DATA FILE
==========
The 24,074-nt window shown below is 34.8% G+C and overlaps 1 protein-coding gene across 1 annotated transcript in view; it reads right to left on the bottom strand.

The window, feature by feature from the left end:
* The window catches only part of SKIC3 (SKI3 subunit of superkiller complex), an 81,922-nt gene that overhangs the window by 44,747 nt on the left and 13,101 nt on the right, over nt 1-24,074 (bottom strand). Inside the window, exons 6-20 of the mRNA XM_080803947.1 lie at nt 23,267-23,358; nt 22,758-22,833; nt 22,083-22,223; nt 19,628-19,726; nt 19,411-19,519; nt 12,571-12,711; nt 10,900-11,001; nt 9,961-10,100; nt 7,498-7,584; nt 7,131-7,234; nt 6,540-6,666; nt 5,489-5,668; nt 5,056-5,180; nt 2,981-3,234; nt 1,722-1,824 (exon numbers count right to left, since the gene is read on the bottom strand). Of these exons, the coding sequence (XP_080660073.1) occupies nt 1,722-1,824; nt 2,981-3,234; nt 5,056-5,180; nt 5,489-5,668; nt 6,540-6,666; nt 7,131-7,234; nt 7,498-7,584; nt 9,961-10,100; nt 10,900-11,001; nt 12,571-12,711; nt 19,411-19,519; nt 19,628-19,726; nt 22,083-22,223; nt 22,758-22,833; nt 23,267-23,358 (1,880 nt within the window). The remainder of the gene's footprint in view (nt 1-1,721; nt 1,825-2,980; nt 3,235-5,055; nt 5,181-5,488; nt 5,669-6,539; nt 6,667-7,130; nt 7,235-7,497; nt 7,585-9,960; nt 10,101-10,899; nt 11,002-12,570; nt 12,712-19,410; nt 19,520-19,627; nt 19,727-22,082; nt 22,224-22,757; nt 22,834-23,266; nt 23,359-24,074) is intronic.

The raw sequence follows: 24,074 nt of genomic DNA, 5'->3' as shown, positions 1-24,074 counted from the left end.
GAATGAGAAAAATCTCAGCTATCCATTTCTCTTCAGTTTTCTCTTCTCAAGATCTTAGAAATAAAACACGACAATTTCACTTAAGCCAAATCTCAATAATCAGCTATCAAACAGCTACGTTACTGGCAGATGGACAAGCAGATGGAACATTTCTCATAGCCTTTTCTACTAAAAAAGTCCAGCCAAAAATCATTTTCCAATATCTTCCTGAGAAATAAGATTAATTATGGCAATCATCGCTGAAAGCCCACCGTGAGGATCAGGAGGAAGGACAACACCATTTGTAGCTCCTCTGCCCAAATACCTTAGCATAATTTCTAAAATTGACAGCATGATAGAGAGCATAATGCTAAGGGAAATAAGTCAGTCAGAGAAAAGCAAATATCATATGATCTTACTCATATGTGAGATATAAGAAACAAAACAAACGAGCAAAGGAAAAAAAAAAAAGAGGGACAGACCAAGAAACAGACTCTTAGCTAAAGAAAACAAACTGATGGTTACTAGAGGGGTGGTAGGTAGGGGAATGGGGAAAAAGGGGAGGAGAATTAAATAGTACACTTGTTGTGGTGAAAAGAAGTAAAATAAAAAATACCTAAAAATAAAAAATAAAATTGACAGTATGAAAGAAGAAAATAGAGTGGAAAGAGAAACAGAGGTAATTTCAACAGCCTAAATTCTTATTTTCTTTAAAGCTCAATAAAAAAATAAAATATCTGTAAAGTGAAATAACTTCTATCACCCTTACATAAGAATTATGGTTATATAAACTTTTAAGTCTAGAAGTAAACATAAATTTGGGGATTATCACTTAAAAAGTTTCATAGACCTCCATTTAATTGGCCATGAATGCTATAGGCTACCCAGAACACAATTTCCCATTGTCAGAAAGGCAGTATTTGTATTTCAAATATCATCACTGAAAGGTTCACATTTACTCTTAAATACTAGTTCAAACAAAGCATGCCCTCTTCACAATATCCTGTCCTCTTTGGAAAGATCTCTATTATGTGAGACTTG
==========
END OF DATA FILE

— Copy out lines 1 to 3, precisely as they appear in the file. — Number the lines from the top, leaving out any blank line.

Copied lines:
The 24,074-nt window shown below is 34.8% G+C and overlaps 1 protein-coding gene across 1 annotated transcript in view; it reads right to left on the bottom strand.

The window, feature by feature from the left end:
* The window catches only part of SKIC3 (SKI3 subunit of superkiller complex), an 81,922-nt gene that overhangs the window by 44,747 nt on the left and 13,101 nt on the right, over nt 1-24,074 (bottom strand). Inside the window, exons 6-20 of the mRNA XM_080803947.1 lie at nt 23,267-23,358; nt 22,758-22,833; nt 22,083-22,223; nt 19,628-19,726; nt 19,411-19,519; nt 12,571-12,711; nt 10,900-11,001; nt 9,961-10,100; nt 7,498-7,584; nt 7,131-7,234; nt 6,540-6,666; nt 5,489-5,668; nt 5,056-5,180; nt 2,981-3,234; nt 1,722-1,824 (exon numbers count right to left, since the gene is read on the bottom strand). Of these exons, the coding sequence (XP_080660073.1) occupies nt 1,722-1,824; nt 2,981-3,234; nt 5,056-5,180; nt 5,489-5,668; nt 6,540-6,666; nt 7,131-7,234; nt 7,498-7,584; nt 9,961-10,100; nt 10,900-11,001; nt 12,571-12,711; nt 19,411-19,519; nt 19,628-19,726; nt 22,083-22,223; nt 22,758-22,833; nt 23,267-23,358 (1,880 nt within the window). The remainder of the gene's footprint in view (nt 1-1,721; nt 1,825-2,980; nt 3,235-5,055; nt 5,181-5,488; nt 5,669-6,539; nt 6,667-7,130; nt 7,235-7,497; nt 7,585-9,960; nt 10,101-10,899; nt 11,002-12,570; nt 12,712-19,410; nt 19,520-19,627; nt 19,727-22,082; nt 22,224-22,757; nt 22,834-23,266; nt 23,359-24,074) is intronic.